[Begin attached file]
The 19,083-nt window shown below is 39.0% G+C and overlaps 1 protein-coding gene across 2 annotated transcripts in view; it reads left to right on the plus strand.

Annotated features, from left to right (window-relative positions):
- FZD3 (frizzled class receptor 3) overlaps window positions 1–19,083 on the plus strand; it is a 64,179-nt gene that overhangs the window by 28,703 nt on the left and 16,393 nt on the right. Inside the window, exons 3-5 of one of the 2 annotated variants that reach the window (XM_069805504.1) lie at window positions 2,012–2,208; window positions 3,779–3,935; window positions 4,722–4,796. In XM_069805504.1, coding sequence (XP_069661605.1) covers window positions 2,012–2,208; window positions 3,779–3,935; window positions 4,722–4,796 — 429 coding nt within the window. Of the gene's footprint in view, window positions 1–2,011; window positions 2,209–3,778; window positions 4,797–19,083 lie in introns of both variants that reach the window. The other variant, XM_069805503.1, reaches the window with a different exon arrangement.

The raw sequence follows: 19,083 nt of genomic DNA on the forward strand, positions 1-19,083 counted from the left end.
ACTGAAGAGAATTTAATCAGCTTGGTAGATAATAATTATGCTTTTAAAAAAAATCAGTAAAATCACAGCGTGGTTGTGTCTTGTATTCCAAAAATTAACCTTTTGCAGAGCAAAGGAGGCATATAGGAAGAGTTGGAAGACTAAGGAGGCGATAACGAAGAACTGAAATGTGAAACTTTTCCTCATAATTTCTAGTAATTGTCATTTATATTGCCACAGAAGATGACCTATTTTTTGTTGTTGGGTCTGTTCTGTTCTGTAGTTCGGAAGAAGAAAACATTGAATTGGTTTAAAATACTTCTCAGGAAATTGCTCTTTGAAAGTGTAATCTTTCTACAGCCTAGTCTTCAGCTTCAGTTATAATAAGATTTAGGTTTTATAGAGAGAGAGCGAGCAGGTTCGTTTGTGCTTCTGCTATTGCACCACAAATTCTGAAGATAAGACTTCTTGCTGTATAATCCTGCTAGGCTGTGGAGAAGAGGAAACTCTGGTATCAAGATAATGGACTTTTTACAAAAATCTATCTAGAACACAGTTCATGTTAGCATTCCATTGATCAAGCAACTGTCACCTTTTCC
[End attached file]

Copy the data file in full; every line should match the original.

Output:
The 19,083-nt window shown below is 39.0% G+C and overlaps 1 protein-coding gene across 2 annotated transcripts in view; it reads left to right on the plus strand.

Annotated features, from left to right (window-relative positions):
- FZD3 (frizzled class receptor 3) overlaps window positions 1–19,083 on the plus strand; it is a 64,179-nt gene that overhangs the window by 28,703 nt on the left and 16,393 nt on the right. Inside the window, exons 3-5 of one of the 2 annotated variants that reach the window (XM_069805504.1) lie at window positions 2,012–2,208; window positions 3,779–3,935; window positions 4,722–4,796. In XM_069805504.1, coding sequence (XP_069661605.1) covers window positions 2,012–2,208; window positions 3,779–3,935; window positions 4,722–4,796 — 429 coding nt within the window. Of the gene's footprint in view, window positions 1–2,011; window positions 2,209–3,778; window positions 4,797–19,083 lie in introns of both variants that reach the window. The other variant, XM_069805503.1, reaches the window with a different exon arrangement.

The raw sequence follows: 19,083 nt of genomic DNA on the forward strand, positions 1-19,083 counted from the left end.
ACTGAAGAGAATTTAATCAGCTTGGTAGATAATAATTATGCTTTTAAAAAAAATCAGTAAAATCACAGCGTGGTTGTGTCTTGTATTCCAAAAATTAACCTTTTGCAGAGCAAAGGAGGCATATAGGAAGAGTTGGAAGACTAAGGAGGCGATAACGAAGAACTGAAATGTGAAACTTTTCCTCATAATTTCTAGTAATTGTCATTTATATTGCCACAGAAGATGACCTATTTTTTGTTGTTGGGTCTGTTCTGTTCTGTAGTTCGGAAGAAGAAAACATTGAATTGGTTTAAAATACTTCTCAGGAAATTGCTCTTTGAAAGTGTAATCTTTCTACAGCCTAGTCTTCAGCTTCAGTTATAATAAGATTTAGGTTTTATAGAGAGAGAGCGAGCAGGTTCGTTTGTGCTTCTGCTATTGCACCACAAATTCTGAAGATAAGACTTCTTGCTGTATAATCCTGCTAGGCTGTGGAGAAGAGGAAACTCTGGTATCAAGATAATGGACTTTTTACAAAAATCTATCTAGAACACAGTTCATGTTAGCATTCCATTGATCAAGCAACTGTCACCTTTTCC